Eight homes gutted

Audrey and Nigel Lewin speaks about the fire at their home in Tafelsig.

Nineteen people were left homeless after a fire destroyed eight homes in Woodlands and Tafelsig recently.
According to the City’s Fire and Rescue Services, six wendy houses and two formal houses were affected.

In Megan Street in Tafelsig, 12 people, including children, were displaced on Wednesday May 10 at 11.13am. Five wooden structures were burnt to the ground and two houses were damaged badly.
Liezl Moodie from the Fire and Rescue Services, said one man was injured and suffered burn wounds on his left arm. “The patient received medical treatment on scene and was taken to hospital for further medical treatment and observation. The cause of the fire is undetermined, she said.

Ms Moodie said resources were dispatched from Mitchell’s Plain, Gugulethu and Lakeside fire stations.

A devastated Lucil Mattheys told the Plainsman everything was lost in the fire, including her six children’s school clothing, books and important documents. The youngest child is eight months old and the eldest, 14 years old.

“I am not sure what to feel. I am trying to be strong even though I am not sure where we will be sleeping,” she said.
Ms Mattheys said the most important items which were needed were blankets, beds and clothing. “The wendy house was in an ‘L’ shape and spacious. The fire spread so quickly and destroyed everything,” she said.

Their neighbour, Audrey Lewin, said the fire had affected her wendy house too burning everything in her kitchen and bedroom.

Four people, including a three-year-old had been living in the house. “We are very fortunate that people did not die. However, we are a bit sad about the items which were destroyed such as the beds, a stove, cupboards and TV,” she said.

In a separate incident, seven people were displaced in Frieda Locke Crescent in New Woodlands on Monday May 8.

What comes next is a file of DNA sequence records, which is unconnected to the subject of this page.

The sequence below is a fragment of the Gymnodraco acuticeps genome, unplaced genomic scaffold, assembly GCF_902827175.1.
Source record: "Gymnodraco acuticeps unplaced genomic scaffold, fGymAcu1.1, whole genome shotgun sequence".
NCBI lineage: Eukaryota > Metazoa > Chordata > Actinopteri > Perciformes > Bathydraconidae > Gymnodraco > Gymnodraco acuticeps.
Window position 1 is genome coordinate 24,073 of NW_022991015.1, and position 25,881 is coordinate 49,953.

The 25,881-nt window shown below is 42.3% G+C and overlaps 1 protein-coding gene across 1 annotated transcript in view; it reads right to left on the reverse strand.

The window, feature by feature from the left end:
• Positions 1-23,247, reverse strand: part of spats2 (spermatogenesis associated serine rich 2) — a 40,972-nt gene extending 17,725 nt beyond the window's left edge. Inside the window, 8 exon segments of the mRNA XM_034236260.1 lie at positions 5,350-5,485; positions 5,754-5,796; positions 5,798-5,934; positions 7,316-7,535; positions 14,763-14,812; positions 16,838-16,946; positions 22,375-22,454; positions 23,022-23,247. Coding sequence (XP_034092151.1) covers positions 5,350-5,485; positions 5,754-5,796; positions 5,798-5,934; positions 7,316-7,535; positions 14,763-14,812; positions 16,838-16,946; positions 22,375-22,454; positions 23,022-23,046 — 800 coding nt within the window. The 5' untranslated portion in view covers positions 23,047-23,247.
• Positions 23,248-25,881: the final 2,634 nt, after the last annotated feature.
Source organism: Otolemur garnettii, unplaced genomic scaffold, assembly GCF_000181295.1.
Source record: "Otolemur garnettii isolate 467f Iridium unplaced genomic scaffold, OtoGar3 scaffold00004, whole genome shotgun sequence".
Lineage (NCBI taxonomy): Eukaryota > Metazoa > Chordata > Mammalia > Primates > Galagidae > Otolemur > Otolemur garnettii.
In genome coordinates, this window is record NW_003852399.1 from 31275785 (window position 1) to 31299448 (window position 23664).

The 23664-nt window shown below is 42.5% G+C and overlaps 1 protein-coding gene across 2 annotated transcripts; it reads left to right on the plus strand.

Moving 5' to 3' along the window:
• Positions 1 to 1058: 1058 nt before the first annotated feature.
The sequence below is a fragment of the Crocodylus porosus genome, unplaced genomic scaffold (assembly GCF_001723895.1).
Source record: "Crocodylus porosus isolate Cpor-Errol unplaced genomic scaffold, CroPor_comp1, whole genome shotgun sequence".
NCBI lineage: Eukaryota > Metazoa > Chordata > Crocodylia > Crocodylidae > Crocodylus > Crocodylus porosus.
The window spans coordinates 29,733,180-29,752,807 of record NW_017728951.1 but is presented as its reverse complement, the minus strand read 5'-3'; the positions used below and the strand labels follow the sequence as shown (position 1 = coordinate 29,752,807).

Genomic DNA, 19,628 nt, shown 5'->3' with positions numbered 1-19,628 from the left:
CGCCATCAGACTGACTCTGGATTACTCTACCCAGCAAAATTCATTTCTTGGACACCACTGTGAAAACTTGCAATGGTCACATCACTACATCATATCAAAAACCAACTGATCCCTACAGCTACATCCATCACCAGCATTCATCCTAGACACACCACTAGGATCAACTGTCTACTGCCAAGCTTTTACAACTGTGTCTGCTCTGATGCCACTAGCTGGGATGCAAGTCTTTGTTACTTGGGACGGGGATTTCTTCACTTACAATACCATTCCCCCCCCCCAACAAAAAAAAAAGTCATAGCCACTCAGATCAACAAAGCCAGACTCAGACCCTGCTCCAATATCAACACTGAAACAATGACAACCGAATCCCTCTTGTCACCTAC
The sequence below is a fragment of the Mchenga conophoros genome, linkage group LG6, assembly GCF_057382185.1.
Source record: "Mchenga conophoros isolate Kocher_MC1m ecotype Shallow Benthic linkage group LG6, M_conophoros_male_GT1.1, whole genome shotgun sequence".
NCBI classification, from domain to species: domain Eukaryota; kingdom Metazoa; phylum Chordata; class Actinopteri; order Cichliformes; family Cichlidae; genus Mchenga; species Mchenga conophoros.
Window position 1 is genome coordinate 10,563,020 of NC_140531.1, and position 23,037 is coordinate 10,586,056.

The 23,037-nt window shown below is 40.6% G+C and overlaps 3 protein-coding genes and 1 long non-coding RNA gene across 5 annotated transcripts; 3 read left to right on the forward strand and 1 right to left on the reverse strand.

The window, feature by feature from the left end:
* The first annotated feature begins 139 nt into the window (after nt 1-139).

Ms Moodie said the fire department responded at 12.34pm. She said the cause of the fire is undetermined and that no one was injured.

Ms Moodie said two fire engines, one rescue vehicle and one tanker were dispatched from Mitchell’s Plain, Gugulethu and Epping fire stations.

Patricia Davids, owner of the wendy house, said her children, aged four and 17, had been sleeping when the fire started.

“The eldest woke up and felt something warm. That’s when he noticed the fire. But, what he found was that the door was locked on the outside.

“Anyway, he managed to get out safely with his brother,” she said.

Ms Davids said when the neighbours saw the fire, they assisted.

“The beds, electrical equipment, clothing and beds were all destroyed. This is something to feel sad about, because it’s items that you’ve worked hard for over the years,” she said.

Ms Davids needs assistance with clothing and blankets.

Mitchell’s Plain United Residents’ Association chairperson, Norman Jantjes, who is the former Mitchell’s Plain director of the National Institute for Crime Prevention and the Reintegration of Offenders (NICRO) and independent Ward 76 councillor (1996 to 2001), said housing was a huge issue in Mitchell’s Plain.

“Hundreds of people are waiting for a house in Mitchell’s Plain. So, what do people do? They become backyard dwellers. We are disappointed in the City, for not providing enough housing opportunities for our people. Many people cannot afford to buy houses these days so they look for an alternative because of the lack of housing assistance,” he said.

“I feel sorry for those who have lost their homes, but as MURA (Mitchell’s Plain United Residents’ Association) we will put pressure on the City to provide housing opportunities. Back in 2001, there weren’t many people living in wendy houses but these days it has become a permanent feature, with hundreds of people as backyard dwellers,” he said.

Mr Jantjes said winter had become synonymous with fires, to which wooden wendy houses were particularly vulnerable. “The City should be active in our community and educate people about fire safety. People are bound to use heaters and lamps during the cold months. But this is short-term, the long-term goal should be getting houses for people,” he said.

Ms Moodie said the Fire and Rescue Service and Disaster Risk Management unit ran educational programmes throughout the year which focused on fire safety in and around the home. These included door to door interventions in vulnerable areas.

The Plainsman sent questions to the City of Cape Town about the by-laws relating to backyard dwellers, but by the time this edition went to print, they had not responded.